text and photos by James Bailey
Nearly a year ago, I was standing by the front of the stage at Neumos, excitingly waiting to see the Danish band Mew. Opening for them was a band I had seen only briefly once before the previous summer at the Capital Hill Block Party. One by one, the four members of The Anacortes, WA, band The Lonely Forest took their places on the stage. The band is made up of singer/guitarist/keyboardist John Van Deusen, bassist Eric Sturgeon, drummer Braydn Krueger and guitarist Tony Ruland.
They had run through the first few songs, when suddenly John stopped playing. He gave his apologies to the crowd, but he had to fix something before they could go on. I’d thought an effects pedal was malfunctioning, or the mic stand needed to be adjusted, one of the normal disruptions that often happen during live music. Turned out it was something much more painful than one of the simple nuisances.
He informed us the mic had been shocking him whenever he brought his lips close to sing. Before the sound guy could come up to check the connections, or fix the cause of the short, John simply bent down, pulled off a shoe, then his sock, and placed it over the microphone. They played the rest of their remarkable set, after a few giggles from the crowd, like that was the norm. Shocks or socks will not stop these guys from doing what they love.
Over the next few days I’ll be traveling with the band on four stops of their West Coast tour, taking photos and writing a bit about our daily adventures. Last night was my first show with the fellas. I met them in the basement green room of the above-mentioned club. I haven’t seen the boys since the Sasquatch Music Festival last May. They’ve been absurdly busy with a major cross country tour that is only now beginning to wind down. They have 11 shows left (touring with Someone Still Loves You Boris Yeltsin) which will take them far down the west coast and into Texas, before they’ll come home to Washington in early December. After catching up, and reminiscing on some old stories, we all went up to see the first band playing that night. When we climbed up the stairs, even though it was still early, Us On Roofs were playing to an already crowded room. Once they were a few measures into the next song, John jumped up on stage and gave a huge hug to bassist Mikey Farrow, then stepped up to the mic to sing backing vocals with them. Singer/guitarist Brian Fisher (with a huge smile) thanked John after he had left the stage.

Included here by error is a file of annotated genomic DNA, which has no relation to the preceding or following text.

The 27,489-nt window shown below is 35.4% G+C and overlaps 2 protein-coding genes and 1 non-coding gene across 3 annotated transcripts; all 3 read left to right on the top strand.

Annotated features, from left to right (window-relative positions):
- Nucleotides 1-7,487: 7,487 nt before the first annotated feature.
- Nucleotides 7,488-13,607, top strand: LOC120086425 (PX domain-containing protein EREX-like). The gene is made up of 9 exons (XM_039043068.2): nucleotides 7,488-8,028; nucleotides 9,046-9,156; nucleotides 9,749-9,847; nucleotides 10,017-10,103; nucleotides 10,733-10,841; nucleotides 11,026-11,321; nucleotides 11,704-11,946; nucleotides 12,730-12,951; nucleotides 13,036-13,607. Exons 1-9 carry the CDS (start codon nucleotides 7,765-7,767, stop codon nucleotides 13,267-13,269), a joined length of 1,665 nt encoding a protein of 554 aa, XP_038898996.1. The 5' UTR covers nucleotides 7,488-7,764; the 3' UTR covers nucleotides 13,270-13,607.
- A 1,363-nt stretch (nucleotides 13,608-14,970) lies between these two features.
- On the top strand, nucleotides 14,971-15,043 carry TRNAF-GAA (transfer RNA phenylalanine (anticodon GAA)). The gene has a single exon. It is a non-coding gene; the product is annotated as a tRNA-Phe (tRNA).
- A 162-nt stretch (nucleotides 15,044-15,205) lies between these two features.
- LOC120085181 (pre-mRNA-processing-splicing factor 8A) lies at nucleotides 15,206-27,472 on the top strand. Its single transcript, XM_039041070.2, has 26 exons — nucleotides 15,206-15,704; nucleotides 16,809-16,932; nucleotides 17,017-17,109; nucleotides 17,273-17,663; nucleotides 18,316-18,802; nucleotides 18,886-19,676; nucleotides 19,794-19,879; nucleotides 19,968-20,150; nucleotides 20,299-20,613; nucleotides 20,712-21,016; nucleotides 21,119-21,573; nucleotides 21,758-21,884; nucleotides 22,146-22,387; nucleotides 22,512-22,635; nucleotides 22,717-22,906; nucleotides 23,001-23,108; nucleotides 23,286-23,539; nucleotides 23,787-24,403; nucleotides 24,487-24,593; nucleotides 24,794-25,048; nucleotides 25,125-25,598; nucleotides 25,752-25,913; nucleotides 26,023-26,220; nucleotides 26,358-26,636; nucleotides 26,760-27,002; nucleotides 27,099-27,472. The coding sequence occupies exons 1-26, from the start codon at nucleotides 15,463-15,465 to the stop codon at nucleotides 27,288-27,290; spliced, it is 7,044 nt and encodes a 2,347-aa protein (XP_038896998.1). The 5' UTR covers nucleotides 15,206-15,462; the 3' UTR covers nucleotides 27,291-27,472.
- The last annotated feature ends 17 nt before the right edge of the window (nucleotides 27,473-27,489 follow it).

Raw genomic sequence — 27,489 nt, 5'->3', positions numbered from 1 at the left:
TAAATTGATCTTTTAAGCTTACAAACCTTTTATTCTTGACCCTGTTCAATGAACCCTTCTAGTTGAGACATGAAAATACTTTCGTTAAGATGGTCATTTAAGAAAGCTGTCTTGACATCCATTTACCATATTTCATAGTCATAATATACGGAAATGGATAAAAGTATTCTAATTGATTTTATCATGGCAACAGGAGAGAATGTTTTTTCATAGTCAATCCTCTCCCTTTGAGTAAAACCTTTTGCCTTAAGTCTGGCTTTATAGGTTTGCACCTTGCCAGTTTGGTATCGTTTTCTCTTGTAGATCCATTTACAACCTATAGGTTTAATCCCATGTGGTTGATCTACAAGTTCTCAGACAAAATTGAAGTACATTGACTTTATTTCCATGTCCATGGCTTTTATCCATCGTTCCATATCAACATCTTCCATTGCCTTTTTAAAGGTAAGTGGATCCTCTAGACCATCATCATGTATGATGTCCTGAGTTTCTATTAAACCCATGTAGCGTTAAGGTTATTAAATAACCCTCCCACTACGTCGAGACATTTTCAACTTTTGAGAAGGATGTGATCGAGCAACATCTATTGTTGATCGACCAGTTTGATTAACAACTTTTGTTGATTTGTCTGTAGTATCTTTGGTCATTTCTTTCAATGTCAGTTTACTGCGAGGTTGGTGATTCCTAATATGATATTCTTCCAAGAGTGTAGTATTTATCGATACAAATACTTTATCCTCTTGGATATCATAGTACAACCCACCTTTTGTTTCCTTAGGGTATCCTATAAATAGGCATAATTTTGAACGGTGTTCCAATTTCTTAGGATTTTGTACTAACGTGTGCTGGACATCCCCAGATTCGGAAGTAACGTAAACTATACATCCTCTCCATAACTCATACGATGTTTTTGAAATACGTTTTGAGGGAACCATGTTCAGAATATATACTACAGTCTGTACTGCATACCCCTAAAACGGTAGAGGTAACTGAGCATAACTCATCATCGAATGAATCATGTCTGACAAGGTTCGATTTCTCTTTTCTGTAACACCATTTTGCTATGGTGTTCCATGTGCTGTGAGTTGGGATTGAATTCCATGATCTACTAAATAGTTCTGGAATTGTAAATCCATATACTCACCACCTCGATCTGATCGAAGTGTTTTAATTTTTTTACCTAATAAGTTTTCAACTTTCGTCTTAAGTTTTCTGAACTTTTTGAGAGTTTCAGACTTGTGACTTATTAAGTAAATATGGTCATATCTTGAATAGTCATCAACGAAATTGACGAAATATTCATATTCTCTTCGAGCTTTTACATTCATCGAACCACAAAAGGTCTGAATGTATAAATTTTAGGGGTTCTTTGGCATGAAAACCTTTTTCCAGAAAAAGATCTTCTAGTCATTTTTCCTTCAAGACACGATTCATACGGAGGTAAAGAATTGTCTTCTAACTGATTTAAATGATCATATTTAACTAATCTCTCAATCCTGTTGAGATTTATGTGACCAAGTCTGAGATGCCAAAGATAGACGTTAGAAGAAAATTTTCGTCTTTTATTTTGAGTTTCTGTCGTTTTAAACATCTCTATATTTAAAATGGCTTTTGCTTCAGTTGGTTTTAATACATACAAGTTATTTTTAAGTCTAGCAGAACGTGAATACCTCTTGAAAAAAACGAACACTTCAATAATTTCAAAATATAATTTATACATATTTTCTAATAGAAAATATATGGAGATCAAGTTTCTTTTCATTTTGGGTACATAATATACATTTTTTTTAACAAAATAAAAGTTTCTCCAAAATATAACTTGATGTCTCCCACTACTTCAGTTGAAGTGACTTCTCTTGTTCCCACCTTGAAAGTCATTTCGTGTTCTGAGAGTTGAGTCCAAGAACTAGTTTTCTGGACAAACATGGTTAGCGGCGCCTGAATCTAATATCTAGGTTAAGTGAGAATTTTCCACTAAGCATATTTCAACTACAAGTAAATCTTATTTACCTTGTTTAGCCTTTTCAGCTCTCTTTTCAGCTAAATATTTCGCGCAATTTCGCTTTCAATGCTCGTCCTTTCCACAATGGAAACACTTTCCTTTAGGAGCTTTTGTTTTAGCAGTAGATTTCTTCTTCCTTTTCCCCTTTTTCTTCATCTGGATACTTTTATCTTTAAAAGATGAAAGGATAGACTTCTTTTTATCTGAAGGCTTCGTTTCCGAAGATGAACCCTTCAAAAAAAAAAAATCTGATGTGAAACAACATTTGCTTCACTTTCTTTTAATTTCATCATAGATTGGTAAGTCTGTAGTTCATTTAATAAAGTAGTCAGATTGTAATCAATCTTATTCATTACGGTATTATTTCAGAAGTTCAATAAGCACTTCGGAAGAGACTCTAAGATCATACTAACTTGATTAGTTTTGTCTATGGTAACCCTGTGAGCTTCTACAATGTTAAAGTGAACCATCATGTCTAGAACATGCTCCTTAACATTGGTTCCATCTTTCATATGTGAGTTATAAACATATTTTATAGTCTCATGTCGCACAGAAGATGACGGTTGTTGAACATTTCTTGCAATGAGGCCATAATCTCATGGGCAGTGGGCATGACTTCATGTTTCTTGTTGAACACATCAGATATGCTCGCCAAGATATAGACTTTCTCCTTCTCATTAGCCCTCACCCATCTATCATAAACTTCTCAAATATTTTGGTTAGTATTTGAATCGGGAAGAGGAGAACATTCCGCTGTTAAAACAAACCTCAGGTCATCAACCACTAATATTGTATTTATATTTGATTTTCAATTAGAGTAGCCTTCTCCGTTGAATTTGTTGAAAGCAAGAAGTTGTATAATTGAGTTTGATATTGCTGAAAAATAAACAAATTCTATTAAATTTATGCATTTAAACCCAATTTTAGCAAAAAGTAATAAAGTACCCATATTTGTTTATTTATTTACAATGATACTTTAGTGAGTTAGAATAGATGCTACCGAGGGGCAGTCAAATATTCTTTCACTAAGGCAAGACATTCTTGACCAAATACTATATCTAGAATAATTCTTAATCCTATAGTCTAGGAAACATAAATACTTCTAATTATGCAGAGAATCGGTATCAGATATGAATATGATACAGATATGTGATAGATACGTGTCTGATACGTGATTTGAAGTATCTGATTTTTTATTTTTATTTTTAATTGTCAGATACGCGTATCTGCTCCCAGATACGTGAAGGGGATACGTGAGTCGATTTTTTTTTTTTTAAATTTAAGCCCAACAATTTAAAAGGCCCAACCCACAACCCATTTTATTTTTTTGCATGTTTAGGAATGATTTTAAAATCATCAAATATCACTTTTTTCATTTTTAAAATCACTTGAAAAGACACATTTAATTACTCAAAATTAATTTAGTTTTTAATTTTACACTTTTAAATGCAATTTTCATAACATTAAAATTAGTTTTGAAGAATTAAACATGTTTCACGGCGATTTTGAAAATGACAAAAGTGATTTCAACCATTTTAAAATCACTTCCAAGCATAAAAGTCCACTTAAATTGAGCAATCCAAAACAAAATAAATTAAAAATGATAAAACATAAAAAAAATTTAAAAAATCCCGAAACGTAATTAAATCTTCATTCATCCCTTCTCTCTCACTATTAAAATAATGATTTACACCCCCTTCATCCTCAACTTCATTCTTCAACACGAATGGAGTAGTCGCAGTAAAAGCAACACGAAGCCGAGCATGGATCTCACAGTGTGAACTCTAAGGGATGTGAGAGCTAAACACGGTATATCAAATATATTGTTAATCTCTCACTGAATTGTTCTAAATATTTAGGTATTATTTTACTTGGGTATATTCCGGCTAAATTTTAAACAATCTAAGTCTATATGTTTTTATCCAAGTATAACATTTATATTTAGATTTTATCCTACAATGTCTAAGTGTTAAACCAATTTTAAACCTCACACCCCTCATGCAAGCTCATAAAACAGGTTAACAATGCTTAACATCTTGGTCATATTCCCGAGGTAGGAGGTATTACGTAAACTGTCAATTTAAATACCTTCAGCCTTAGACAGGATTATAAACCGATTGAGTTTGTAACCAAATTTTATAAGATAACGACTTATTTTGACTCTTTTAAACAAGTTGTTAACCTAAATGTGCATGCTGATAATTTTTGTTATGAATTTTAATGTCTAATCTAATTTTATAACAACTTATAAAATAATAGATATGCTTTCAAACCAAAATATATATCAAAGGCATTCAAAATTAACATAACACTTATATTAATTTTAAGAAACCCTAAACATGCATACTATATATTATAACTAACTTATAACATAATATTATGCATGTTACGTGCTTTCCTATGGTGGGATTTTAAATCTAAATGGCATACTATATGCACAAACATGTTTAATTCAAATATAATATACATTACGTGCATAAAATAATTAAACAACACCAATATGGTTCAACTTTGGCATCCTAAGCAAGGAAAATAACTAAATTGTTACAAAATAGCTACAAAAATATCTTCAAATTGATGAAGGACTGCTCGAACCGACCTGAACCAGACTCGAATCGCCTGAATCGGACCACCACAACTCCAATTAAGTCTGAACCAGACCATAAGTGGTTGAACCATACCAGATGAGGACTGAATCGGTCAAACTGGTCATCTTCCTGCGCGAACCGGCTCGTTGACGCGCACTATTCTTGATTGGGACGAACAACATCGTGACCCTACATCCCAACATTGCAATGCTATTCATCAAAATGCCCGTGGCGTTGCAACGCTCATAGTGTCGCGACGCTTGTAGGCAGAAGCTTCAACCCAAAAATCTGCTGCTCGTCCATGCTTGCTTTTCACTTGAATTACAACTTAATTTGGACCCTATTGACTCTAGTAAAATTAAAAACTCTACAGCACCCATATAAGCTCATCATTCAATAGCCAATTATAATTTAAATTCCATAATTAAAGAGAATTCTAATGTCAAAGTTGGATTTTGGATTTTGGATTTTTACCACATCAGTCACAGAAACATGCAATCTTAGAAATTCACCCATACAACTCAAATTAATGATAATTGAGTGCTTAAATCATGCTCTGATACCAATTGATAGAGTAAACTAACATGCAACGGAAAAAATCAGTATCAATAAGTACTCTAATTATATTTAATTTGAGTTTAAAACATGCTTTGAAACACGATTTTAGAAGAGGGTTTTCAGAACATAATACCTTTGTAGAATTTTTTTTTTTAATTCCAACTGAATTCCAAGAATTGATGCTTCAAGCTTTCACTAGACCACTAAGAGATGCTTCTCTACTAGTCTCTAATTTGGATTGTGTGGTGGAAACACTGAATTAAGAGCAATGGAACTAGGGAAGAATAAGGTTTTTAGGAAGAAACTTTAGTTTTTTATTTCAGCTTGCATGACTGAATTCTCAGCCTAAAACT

Someone Still Loves You Boris Yeltsin played next. Providing a greatly powerful sound, these guys from Springfield, Missouri, played to energetic fans. Looking through the faces I saw many lips moving in sync with the lyrics I was hearing through the speakers. After playing for a good hour, they retired from the stage to allow The LF to take their place and set up.
Standing in the side stage stairwell, I met Luke Burbank, of mynorthwest.com‘s TBTL podcast. He was greatly encouraged by The Lonely Forest to introduce them before they went on. He graciously agreed and went up to do his best. Saying the band was double booked with another show that night, they’d need a really good reason to stay at Neumos. A mix of many voices all shouted and clapped with a monstrous response, the boys ran up on stage all at once.
The night ended with flying guitars sent crashing into the ground. Many fans screaming for a second encore. Smiling faces throughout the venue. The boys said goodnight, they thanked everyone profusely for coming, but were tired and had a long drive home to their own beds in their small northwest town.
I’ll be driving up to meet with them in a few hours. We’ll then cross the border into Canada tonight to play a show at Vancouver’s Biltmore Cabaret. Please check back soon for many more photos from my second day on tour with The Lonely Forest.
View more photos here.